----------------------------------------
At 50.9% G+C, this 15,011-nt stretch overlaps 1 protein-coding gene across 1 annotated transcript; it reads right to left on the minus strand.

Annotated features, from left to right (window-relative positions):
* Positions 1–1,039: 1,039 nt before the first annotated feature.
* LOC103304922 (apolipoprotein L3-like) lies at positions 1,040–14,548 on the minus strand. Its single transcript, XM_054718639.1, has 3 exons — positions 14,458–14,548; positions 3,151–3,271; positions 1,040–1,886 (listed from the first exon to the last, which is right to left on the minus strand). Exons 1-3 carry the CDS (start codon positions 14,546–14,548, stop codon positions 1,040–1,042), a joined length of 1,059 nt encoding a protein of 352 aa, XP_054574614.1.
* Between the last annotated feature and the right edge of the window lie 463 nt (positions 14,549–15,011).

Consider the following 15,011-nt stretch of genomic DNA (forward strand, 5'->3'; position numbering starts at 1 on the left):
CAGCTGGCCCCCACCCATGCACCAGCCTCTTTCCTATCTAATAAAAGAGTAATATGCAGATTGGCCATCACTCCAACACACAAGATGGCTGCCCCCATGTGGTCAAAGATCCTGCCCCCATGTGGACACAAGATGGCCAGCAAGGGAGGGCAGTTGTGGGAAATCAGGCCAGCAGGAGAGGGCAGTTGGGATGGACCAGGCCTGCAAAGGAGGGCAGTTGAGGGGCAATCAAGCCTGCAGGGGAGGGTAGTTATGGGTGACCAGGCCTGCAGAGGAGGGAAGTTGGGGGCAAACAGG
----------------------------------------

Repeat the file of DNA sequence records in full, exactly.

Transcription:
At 50.9% G+C, this 15,011-nt stretch overlaps 1 protein-coding gene across 1 annotated transcript; it reads right to left on the minus strand.

Annotated features, from left to right (window-relative positions):
* Positions 1–1,039: 1,039 nt before the first annotated feature.
* LOC103304922 (apolipoprotein L3-like) lies at positions 1,040–14,548 on the minus strand. Its single transcript, XM_054718639.1, has 3 exons — positions 14,458–14,548; positions 3,151–3,271; positions 1,040–1,886 (listed from the first exon to the last, which is right to left on the minus strand). Exons 1-3 carry the CDS (start codon positions 14,546–14,548, stop codon positions 1,040–1,042), a joined length of 1,059 nt encoding a protein of 352 aa, XP_054574614.1.
* Between the last annotated feature and the right edge of the window lie 463 nt (positions 14,549–15,011).

Consider the following 15,011-nt stretch of genomic DNA (forward strand, 5'->3'; position numbering starts at 1 on the left):
CAGCTGGCCCCCACCCATGCACCAGCCTCTTTCCTATCTAATAAAAGAGTAATATGCAGATTGGCCATCACTCCAACACACAAGATGGCTGCCCCCATGTGGTCAAAGATCCTGCCCCCATGTGGACACAAGATGGCCAGCAAGGGAGGGCAGTTGTGGGAAATCAGGCCAGCAGGAGAGGGCAGTTGGGATGGACCAGGCCTGCAAAGGAGGGCAGTTGAGGGGCAATCAAGCCTGCAGGGGAGGGTAGTTATGGGTGACCAGGCCTGCAGAGGAGGGAAGTTGGGGGCAAACAGG